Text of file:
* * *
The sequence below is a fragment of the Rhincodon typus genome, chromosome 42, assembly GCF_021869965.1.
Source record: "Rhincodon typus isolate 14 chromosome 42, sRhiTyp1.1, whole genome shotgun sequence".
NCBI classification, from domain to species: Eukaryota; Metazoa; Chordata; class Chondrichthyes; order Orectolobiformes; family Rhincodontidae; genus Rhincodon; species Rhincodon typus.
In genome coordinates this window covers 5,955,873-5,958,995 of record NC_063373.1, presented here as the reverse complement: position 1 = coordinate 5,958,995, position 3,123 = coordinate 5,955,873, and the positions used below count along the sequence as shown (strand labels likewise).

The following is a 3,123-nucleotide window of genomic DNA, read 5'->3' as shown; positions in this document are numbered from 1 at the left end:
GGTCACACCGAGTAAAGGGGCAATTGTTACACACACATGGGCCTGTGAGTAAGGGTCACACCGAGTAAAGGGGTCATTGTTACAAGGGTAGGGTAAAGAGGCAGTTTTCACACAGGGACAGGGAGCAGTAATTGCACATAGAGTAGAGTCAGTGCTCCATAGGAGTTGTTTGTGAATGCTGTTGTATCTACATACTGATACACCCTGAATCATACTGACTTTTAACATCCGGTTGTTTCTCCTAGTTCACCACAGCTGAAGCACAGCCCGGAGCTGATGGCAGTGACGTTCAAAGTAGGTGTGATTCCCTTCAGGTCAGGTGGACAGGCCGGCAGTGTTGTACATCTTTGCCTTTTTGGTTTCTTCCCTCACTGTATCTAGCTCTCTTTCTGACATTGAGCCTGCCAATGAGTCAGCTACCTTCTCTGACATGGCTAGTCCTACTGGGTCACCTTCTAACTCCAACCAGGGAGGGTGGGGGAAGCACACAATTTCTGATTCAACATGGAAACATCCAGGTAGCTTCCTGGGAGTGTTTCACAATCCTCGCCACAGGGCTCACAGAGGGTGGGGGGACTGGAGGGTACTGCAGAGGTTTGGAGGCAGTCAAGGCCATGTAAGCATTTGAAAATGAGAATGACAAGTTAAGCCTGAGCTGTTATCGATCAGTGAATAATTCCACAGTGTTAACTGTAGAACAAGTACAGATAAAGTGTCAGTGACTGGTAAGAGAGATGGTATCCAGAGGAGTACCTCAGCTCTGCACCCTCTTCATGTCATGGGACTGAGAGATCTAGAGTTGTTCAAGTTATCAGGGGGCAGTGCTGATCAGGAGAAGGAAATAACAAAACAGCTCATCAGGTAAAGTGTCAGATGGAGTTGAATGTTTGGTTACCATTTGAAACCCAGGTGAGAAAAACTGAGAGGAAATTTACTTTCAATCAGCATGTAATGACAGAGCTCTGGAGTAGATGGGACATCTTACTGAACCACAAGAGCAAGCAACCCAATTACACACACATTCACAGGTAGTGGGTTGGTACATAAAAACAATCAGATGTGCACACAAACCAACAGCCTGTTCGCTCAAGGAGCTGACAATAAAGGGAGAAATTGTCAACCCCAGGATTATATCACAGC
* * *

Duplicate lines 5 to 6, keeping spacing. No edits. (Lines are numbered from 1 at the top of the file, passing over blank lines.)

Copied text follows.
The following is a 3,123-nucleotide window of genomic DNA, read 5'->3' as shown; positions in this document are numbered from 1 at the left end:
GGTCACACCGAGTAAAGGGGCAATTGTTACACACACATGGGCCTGTGAGTAAGGGTCACACCGAGTAAAGGGGTCATTGTTACAAGGGTAGGGTAAAGAGGCAGTTTTCACACAGGGACAGGGAGCAGTAATTGCACATAGAGTAGAGTCAGTGCTCCATAGGAGTTGTTTGTGAATGCTGTTGTATCTACATACTGATACACCCTGAATCATACTGACTTTTAACATCCGGTTGTTTCTCCTAGTTCACCACAGCTGAAGCACAGCCCGGAGCTGATGGCAGTGACGTTCAAAGTAGGTGTGATTCCCTTCAGGTCAGGTGGACAGGCCGGCAGTGTTGTACATCTTTGCCTTTTTGGTTTCTTCCCTCACTGTATCTAGCTCTCTTTCTGACATTGAGCCTGCCAATGAGTCAGCTACCTTCTCTGACATGGCTAGTCCTACTGGGTCACCTTCTAACTCCAACCAGGGAGGGTGGGGGAAGCACACAATTTCTGATTCAACATGGAAACATCCAGGTAGCTTCCTGGGAGTGTTTCACAATCCTCGCCACAGGGCTCACAGAGGGTGGGGGGACTGGAGGGTACTGCAGAGGTTTGGAGGCAGTCAAGGCCATGTAAGCATTTGAAAATGAGAATGACAAGTTAAGCCTGAGCTGTTATCGATCAGTGAATAATTCCACAGTGTTAACTGTAGAACAAGTACAGATAAAGTGTCAGTGACTGGTAAGAGAGATGGTATCCAGAGGAGTACCTCAGCTCTGCACCCTCTTCATGTCATGGGACTGAGAGATCTAGAGTTGTTCAAGTTATCAGGGGGCAGTGCTGATCAGGAGAAGGAAATAACAAAACAGCTCATCAGGTAAAGTGTCAGATGGAGTTGAATGTTTGGTTACCATTTGAAACCCAGGTGAGAAAAACTGAGAGGAAATTTACTTTCAATCAGCATGTAATGACAGAGCTCTGGAGTAGATGGGACATCTTACTGAACCACAAGAGCAAGCAACCCAATTACACACACATTCACAGGTAGTGGGTTGGTACATAAAAACAATCAGATGTGCACACAAACCAACAGCCTGTTCGCTCAAGGAGCTGACAATAAAGGGAGAAATTGTCAACCCCAGGATTATATCACAGC